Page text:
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Tuesday, August 14, 2007


I found this on the forums at VA Joe & asked the author if I could share it it is with permission from Shelly.

"My son is presently stationed at twentynine Palms Ca. He has served one tour of duty in Iraq last year and is preparing to deploy again very soon. Just a couple weeks ago I was downtown and ran into some demonstrators on a street corner, exercising their right to free speech which my son (and others like him for all the years our nation has exsisted) has risked their lives to protect. I was appalled to hear much of the same old Viet Naam rhetoric being spewed over what they termed "Bush's War." After a lengthy discussion with them, I went home and penned this poem in support of all our brave soldiers. Hope it helps someone..."


He grew up bronzed and windblown, in the dry Dakota earth,
took great pride in his family and the country of his birth;
cut his teeth on a Red Rider at the age of eight or nine,
ran out of paper targets and shot the clothespins off the line.
Girls? Well, they came in second next to stalking wild game,
his taxidermied behemoth hangs upon his wall of fame.
He had trouble passing English getting by with D’s and C’s
Graduated goal in mind the Few, the Proud, Marines!
Few it seemed, understood his goal; some thought him quite insane,
but 9/ll left him dreamin of “taggin’" Bin Laden in the brain.
He came on out of boot camp top marksman of his platoon,
was sure his time to claim his fame was coming very soon.
He’s an All-American man-boy and he serves his country proud,
loves his family deeply, seeks to serve his risen God.
He’s an All-American man-boy and he serves his country proud,
Honor, courage, commitment, Semper Fi and a big Oo-rah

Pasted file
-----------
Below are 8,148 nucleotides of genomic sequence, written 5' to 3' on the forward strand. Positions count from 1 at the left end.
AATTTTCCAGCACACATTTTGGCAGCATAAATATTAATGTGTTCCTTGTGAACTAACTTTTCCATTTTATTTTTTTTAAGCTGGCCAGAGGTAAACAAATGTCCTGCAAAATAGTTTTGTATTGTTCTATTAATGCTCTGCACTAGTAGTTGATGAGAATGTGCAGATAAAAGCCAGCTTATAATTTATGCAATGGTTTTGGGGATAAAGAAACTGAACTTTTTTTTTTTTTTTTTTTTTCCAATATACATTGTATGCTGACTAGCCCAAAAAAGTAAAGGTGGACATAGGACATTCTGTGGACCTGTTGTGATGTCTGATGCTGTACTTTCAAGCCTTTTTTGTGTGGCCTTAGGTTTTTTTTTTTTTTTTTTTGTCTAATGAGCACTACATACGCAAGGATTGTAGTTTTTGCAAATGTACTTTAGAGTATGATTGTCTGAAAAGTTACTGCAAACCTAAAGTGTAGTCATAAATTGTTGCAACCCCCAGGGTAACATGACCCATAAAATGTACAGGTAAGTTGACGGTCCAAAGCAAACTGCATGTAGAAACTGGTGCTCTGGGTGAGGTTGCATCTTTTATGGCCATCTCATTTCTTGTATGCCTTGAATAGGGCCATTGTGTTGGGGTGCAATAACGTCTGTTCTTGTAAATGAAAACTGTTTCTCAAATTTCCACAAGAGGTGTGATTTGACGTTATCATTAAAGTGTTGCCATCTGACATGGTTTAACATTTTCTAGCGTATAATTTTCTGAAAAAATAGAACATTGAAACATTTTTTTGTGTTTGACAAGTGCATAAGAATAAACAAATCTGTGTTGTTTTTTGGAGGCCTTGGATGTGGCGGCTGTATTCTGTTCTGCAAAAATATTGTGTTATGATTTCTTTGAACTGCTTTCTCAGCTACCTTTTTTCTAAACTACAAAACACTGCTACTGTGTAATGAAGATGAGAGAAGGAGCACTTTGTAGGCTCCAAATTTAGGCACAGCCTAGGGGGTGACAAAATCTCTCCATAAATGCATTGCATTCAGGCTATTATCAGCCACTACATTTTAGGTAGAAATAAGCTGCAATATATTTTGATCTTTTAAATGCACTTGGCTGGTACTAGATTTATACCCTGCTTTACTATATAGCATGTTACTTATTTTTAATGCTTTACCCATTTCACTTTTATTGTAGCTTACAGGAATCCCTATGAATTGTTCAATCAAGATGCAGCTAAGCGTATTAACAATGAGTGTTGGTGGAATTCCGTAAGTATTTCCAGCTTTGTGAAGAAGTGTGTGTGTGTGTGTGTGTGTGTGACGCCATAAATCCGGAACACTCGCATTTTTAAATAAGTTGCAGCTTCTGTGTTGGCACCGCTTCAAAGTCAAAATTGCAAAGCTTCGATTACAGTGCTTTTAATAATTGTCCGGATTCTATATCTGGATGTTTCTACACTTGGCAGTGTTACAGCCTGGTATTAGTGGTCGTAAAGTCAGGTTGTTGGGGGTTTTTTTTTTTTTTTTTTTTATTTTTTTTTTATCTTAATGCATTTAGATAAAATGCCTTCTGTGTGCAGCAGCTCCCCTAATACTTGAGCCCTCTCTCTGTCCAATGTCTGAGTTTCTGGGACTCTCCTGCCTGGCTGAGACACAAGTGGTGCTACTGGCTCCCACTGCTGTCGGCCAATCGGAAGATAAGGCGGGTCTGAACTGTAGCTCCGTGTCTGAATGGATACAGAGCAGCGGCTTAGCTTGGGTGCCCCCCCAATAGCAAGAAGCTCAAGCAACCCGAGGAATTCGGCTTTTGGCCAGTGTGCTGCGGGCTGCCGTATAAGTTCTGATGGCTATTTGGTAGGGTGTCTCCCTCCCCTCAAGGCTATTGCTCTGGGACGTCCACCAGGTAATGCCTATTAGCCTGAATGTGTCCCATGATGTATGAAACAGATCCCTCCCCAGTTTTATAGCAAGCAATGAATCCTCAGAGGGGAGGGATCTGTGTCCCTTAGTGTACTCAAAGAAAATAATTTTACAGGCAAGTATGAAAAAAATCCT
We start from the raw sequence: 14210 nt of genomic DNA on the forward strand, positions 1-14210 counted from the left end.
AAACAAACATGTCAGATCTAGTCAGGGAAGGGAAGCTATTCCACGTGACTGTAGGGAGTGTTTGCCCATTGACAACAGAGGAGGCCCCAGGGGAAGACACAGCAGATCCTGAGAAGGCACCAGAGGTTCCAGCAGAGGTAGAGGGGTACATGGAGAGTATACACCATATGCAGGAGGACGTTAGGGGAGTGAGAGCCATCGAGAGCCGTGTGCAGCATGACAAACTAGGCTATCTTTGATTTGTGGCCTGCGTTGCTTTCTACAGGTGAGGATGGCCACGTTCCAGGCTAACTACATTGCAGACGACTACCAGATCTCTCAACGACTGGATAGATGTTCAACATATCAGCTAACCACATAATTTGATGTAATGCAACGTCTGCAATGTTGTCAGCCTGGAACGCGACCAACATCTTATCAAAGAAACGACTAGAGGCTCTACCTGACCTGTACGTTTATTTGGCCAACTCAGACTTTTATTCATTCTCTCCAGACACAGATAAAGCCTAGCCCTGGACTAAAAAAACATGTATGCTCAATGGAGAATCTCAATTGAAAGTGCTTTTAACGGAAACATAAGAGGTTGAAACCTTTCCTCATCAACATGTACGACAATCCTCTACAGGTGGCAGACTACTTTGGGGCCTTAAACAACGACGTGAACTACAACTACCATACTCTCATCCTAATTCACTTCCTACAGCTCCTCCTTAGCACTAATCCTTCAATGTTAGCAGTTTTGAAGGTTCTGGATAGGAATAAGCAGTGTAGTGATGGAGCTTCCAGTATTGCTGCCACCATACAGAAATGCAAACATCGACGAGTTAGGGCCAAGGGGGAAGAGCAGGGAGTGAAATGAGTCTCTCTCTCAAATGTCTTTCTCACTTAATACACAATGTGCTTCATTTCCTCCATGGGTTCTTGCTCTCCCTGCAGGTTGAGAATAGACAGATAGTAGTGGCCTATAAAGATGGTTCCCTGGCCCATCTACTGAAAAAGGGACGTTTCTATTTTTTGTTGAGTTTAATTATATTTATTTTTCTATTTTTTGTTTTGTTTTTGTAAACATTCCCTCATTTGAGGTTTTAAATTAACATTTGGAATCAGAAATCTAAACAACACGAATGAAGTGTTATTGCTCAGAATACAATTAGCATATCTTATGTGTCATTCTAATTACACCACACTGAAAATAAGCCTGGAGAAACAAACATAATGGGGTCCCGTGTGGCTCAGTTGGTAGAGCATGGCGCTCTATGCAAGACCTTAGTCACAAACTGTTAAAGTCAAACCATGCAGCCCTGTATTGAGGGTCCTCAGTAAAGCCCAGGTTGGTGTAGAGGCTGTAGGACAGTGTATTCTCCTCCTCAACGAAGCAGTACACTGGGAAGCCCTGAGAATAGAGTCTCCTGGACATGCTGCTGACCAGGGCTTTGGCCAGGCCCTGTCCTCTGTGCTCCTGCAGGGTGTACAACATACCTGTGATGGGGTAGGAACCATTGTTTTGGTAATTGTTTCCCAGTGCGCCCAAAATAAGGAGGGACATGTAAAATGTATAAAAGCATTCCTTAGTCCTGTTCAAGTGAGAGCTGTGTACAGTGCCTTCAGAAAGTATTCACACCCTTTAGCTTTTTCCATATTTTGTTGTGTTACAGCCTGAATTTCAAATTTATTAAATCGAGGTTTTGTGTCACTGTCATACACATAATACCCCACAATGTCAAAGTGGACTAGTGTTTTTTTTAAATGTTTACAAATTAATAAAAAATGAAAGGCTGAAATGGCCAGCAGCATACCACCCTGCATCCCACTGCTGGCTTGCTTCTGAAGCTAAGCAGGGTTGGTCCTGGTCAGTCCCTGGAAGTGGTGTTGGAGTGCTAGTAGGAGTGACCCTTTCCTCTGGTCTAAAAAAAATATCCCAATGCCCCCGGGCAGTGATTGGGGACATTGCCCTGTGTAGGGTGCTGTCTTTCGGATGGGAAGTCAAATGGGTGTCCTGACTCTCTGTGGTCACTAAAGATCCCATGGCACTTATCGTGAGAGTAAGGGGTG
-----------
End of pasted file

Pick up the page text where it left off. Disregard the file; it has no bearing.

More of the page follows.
Now he’s fighting in a different war, one you say just should not be,
fighting for a land not his, to keep her people free;
free from genocide dished out by madmen quite insane,
he’s heard her children crying, and he’s felt their bitter pain.
Still, you stand there shouting slogans, which we’ve all heard before,
while holding up your picket signs denouncing “Bush’s war" ;
complaining ‘bout tax dollars spent to “support the war machine"
as young men fall in desert sand, vests threadbare and lean.
I can tell you that my fear for him, each day that he is gone,
is mirrored by my fear for him when he at last comes home
to see you standing on the corner of his home town street
and with your home made picket sign you wave at him and greet
this All-American man-boy who has served his country proud,
who has loved his family deeply, sought to serve his risen God.
This All-American man-boy who has served this country proud
with honor, courage, commitment, Semper Fi and a big OO-rah!

I remember once not long ago when a war in another land
found our people on street corners, picket signs in hand,
screaming vile slogans, at our man-boys as they returned
greeting them in catchy phrases, "baby killer" and “murderer" .
Has it really been so long ago? Don’t we remember what we learned,
when our young men bruised and battered from Vietnam returned;
to find their country, shouting insults, waving signs and hurling spittle
Shame on us! Oh shame on us for having learned so very little!
I don’t discount your right to voice the opinion of your heart,
but I think before you speak those words, before your marching starts,
you should choose your vocab wisely, consider those now serving there
to avoid once more those past mistakes and then offer up a prayer,
for the All-American man-boys as they serve their country proud,
and for the families that love them, please, beseech Almighty God,to give safe passage for our man-boys as another’s land they trodin honor, courage, and commitment, Semper Fi and a big OO-RAH!

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